Weekly Security Update


The Political Isolation law led this week to the GNC President, Mohamed Magarief’s resignation.  Magarief had been Ambassador to India under Gaddafi back in the 1980s but had spent over 30 years in exile and had been a major opposition figure to the dictator.  If this trend continues there will be few who are completely untainted by the Gaddafi era.

Stoppages have continued in Libya’s oil fields again this week, this time with the Elephant field being affected as production was closed down as a precaution in the face of protests.  The protests all concern poor working conditions or lack of employment opportunities for local people.  Separately the head of Cyrenaica Council has declared the region as a self-governing region.

France’s Prime Minister, Francois Hollande, has denied reports that France is considering intervention in southern Libya to deal with the threat of Islamists there.  And Libya is trying to fight the ICC’s attempts to extradite Saif Al-Islam to The Hague for trial with Justice Minister al-Marghani stating that ‘we will give what is needed to convince the ICC that Libya is capable of conducting a fair trial in accordance with international standards.’

 Tripolitania (Western Libya)

A demonstration at the Ministry of Interior In Tripoli on Sunday by policeman demanding outstanding pay turned ugly when some protesters opened fire on Ministry guards.  Order was eventually restored but only after a Supreme Security Committee unit was called in.

 Cyrenaica (Eastern Libya)

On Saturday 1 June Ahmad Zubair Al Senussi, head of the Cyrenaica Council, declared Cyrenaica a self-governing region increasing the pressure on the GNC and central government to adopt a federated structure for the new constitution.  The statement came at a rally to commemorate the 64th anniversary of the 1949 declaration of independence by the Emirate of Cyrenaica.  Although he has no authority to make or implement the statement it does have major potential implications as the region is rich in oil reserves and therefore critical to the prosperity of Libya in the long-term.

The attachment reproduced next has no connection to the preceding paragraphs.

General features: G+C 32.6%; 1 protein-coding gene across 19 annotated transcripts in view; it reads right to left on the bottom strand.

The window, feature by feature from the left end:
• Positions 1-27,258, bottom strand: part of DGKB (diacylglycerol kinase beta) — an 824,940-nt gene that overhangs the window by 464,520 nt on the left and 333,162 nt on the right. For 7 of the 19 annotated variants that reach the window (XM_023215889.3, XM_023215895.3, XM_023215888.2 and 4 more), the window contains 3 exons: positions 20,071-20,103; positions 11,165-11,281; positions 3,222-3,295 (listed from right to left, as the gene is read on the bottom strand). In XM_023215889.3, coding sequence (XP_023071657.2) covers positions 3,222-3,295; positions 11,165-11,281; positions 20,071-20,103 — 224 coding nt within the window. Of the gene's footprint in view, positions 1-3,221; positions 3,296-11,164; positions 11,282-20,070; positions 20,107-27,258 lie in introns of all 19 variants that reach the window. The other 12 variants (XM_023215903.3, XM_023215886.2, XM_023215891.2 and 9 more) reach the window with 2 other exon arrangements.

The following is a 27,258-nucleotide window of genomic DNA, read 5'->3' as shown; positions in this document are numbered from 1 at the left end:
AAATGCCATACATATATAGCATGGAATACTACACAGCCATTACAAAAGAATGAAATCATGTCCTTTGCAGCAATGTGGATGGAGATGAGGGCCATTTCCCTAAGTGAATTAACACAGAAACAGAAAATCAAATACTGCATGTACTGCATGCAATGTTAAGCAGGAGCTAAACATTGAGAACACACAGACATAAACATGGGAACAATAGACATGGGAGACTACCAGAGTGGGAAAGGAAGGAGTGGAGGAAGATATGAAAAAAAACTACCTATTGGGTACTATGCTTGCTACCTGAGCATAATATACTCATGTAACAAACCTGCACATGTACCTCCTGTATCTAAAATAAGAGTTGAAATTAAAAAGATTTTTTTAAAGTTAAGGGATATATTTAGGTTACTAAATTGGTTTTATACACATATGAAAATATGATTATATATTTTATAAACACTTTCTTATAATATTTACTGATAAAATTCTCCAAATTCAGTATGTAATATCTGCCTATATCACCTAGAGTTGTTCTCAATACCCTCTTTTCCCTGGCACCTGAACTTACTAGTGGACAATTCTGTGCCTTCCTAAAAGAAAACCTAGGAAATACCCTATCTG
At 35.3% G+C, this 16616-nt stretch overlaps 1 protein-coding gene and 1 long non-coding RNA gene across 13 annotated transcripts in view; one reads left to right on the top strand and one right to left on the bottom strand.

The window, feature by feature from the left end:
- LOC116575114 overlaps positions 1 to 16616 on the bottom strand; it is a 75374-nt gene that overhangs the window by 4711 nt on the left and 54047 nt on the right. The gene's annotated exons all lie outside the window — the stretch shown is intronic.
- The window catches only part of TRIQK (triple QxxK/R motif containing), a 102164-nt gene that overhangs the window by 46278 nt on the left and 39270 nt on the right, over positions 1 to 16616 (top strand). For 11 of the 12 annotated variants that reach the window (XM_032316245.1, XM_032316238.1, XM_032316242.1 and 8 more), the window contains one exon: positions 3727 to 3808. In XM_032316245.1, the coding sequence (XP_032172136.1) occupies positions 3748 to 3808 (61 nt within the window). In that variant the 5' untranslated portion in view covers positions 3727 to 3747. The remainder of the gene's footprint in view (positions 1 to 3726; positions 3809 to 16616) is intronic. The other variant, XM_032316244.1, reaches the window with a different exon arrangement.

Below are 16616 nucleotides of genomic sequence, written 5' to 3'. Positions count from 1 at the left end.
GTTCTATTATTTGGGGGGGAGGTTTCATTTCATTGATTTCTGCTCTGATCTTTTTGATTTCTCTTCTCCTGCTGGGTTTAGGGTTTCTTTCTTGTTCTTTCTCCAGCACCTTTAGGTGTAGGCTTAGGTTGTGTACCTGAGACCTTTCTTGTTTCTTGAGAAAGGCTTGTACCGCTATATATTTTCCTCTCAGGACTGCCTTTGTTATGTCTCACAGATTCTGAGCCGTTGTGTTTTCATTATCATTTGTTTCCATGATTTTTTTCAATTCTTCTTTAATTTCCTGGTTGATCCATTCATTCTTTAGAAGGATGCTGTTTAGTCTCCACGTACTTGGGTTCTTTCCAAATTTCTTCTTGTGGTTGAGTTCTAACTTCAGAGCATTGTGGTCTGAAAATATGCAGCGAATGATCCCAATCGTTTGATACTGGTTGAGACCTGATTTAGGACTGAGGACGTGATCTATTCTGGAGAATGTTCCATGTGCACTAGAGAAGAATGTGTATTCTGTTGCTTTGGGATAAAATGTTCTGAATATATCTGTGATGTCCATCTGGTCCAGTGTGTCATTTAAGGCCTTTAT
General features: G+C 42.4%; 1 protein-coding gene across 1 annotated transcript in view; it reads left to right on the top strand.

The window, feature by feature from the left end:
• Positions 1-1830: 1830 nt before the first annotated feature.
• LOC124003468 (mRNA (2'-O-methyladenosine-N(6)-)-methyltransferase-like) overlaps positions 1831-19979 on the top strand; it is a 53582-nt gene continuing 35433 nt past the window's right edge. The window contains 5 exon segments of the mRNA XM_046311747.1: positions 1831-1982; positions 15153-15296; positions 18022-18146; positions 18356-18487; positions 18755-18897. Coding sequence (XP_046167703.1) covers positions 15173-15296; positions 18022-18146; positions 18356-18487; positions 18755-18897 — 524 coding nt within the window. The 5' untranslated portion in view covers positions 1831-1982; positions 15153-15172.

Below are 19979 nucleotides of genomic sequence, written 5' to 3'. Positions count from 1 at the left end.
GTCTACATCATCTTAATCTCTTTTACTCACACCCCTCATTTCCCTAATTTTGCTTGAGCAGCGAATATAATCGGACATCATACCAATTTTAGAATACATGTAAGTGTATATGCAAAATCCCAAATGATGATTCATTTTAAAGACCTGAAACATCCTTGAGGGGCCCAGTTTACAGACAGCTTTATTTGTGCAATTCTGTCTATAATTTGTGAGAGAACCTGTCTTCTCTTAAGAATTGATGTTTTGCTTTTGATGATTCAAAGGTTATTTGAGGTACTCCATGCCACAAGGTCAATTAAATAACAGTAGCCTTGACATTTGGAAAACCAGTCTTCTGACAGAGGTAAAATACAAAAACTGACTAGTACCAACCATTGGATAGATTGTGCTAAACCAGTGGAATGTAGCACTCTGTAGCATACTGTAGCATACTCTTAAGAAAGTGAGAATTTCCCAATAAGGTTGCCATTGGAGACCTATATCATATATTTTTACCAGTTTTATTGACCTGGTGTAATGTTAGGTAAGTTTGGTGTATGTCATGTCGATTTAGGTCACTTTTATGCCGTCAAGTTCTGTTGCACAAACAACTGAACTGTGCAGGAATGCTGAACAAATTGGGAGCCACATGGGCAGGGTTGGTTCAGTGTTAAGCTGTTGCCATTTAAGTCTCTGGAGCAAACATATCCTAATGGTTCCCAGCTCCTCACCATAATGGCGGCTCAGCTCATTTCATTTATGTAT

Sporadic incidents of violence have continued in Benghazi with 3 killed and others wounded in an attack on security patrol from Handuk Brigade on 28 May.  A Police raid the next day in Beida discovered a large cache of small arms including RPG launchers and warheads.

Fezzan (South-western Libya)

Production at Libya's major Elephant or El Feel oilfield has been shut down as a precaution due to a protest at the site.  The field is a joint venture between Libya's state energy firm, the National Oil Corporation (NOC) and Italy's Eni pumping 130,000 barrels per day (bpd).  The dispute is over low pay for some of the workers and guards.  This is the latest in a spate of such protests and interruptions to Libya’s key Oil and Gas sector.

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